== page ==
Lucid Dream Startup Says Engineers Can Write Code In Their Sleep | #lovescams | #military | #datingscams

An anonymous reader writes: People spend one-third of their lives asleep. What if employees could work during that time … in their dreams? Prophetic, a venture-backed startup founded earlier this year, wants to help workers do just that. Using a headpiece the company calls the “Halo,” Prophetic says consumers can induce a lucid dream state, which occurs when the person having a dream is aware they are sleeping. The goal is to give people control over their dreams, so they can use that time productively. A CEO could practice for an upcoming board meeting, an athlete could run through plays, a web designer could create new templates — “the limiting factor is your imagination,” founder and CEO Eric Wollberg told Fortune.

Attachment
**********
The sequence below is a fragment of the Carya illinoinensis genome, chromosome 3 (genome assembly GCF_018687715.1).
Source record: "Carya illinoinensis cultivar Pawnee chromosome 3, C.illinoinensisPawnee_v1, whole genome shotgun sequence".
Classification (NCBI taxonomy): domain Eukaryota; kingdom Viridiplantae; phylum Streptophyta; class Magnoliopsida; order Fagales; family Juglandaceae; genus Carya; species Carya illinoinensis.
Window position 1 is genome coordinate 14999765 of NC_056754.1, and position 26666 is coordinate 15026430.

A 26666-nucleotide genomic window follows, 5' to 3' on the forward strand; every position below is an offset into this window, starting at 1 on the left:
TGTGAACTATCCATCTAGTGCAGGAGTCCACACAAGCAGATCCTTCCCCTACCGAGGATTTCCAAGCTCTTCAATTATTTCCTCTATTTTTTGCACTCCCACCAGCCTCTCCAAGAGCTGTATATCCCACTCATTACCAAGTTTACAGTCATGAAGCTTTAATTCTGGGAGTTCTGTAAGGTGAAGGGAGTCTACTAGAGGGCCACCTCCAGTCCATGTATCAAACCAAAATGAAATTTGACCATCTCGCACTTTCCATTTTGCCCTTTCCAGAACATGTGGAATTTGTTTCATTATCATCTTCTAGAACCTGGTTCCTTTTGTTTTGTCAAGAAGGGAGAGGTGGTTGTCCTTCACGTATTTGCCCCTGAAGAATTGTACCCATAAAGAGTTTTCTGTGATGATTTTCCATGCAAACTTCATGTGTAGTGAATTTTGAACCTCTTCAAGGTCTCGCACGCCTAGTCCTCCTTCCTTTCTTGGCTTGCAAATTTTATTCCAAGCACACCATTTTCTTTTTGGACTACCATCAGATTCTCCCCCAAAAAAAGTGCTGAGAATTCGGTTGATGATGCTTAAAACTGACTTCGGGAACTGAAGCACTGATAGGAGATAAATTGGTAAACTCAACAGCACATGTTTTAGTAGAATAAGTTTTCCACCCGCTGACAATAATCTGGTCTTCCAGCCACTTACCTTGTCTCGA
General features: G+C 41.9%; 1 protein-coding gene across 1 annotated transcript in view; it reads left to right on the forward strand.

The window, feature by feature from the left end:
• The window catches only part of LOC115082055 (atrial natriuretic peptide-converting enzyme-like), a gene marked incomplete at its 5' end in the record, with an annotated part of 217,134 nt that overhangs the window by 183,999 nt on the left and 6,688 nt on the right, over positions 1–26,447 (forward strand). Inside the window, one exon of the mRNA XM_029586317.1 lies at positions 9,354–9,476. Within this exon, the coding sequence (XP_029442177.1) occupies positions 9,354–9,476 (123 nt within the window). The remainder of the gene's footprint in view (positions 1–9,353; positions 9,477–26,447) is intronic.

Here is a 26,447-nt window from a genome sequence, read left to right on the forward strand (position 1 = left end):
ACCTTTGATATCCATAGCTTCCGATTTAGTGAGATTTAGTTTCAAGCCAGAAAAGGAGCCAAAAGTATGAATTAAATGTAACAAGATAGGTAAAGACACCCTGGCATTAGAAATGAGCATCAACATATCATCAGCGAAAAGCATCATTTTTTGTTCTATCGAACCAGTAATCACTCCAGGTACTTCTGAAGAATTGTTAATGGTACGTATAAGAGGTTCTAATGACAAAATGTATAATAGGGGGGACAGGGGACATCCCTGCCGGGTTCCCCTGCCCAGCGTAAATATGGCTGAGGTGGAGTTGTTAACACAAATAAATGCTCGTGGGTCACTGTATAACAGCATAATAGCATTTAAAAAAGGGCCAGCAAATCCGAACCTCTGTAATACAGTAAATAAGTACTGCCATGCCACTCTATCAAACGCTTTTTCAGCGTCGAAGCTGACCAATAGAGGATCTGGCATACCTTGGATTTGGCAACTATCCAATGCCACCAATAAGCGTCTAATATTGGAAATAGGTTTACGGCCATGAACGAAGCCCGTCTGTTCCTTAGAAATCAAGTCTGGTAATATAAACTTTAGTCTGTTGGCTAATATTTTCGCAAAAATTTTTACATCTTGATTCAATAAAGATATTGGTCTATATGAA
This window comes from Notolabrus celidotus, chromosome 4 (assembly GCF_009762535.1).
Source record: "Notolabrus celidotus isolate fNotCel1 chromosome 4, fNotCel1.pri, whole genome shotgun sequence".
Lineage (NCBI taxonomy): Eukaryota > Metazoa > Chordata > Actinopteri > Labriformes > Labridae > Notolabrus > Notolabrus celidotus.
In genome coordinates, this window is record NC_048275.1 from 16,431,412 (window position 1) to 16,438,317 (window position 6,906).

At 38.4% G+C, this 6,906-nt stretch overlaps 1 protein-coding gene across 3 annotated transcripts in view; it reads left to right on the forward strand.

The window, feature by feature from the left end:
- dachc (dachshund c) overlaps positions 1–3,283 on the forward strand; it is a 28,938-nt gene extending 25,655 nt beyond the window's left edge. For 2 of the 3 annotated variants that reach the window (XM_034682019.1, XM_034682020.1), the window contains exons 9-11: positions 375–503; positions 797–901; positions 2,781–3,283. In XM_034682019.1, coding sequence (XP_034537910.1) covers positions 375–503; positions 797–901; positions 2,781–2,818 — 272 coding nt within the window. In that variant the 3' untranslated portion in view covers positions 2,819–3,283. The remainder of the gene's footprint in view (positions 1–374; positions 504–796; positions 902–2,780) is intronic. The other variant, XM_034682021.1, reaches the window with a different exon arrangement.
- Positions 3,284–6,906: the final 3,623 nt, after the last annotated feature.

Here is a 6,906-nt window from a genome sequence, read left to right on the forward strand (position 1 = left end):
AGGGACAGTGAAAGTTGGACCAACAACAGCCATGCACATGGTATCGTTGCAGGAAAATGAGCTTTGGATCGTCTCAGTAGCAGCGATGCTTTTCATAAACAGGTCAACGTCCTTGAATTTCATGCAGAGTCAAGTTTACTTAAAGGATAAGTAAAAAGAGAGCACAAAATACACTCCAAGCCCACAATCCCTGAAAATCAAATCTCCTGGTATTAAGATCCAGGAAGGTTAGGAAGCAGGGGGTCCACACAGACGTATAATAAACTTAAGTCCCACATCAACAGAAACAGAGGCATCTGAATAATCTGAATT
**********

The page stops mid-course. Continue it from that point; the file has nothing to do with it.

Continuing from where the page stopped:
Consumer devices claiming to induce lucid dream states aren’t new. Headbands, eye masks, and boxes with electrodes that stick to the forehead all populate the market. Even some supplements claim to do the trick. But there’s still an appetite for new technologies, since the potential for creativity and problem-solving is so great and since many on the market don’t work to the extent they promise, a dreaming expert told Fortune. The potential of lucid dreaming is less about conquering specific problems and more about finding new, creative ways to approach topics that a sleeper couldn’t previously fathom. For example, a mathematician might not reach a specific, numerical answer to a math problem while asleep, but the lucid dream allows them to explore new strategies to tackle the equation while awake. Halos will cost around $1,500 to $2,000 each.

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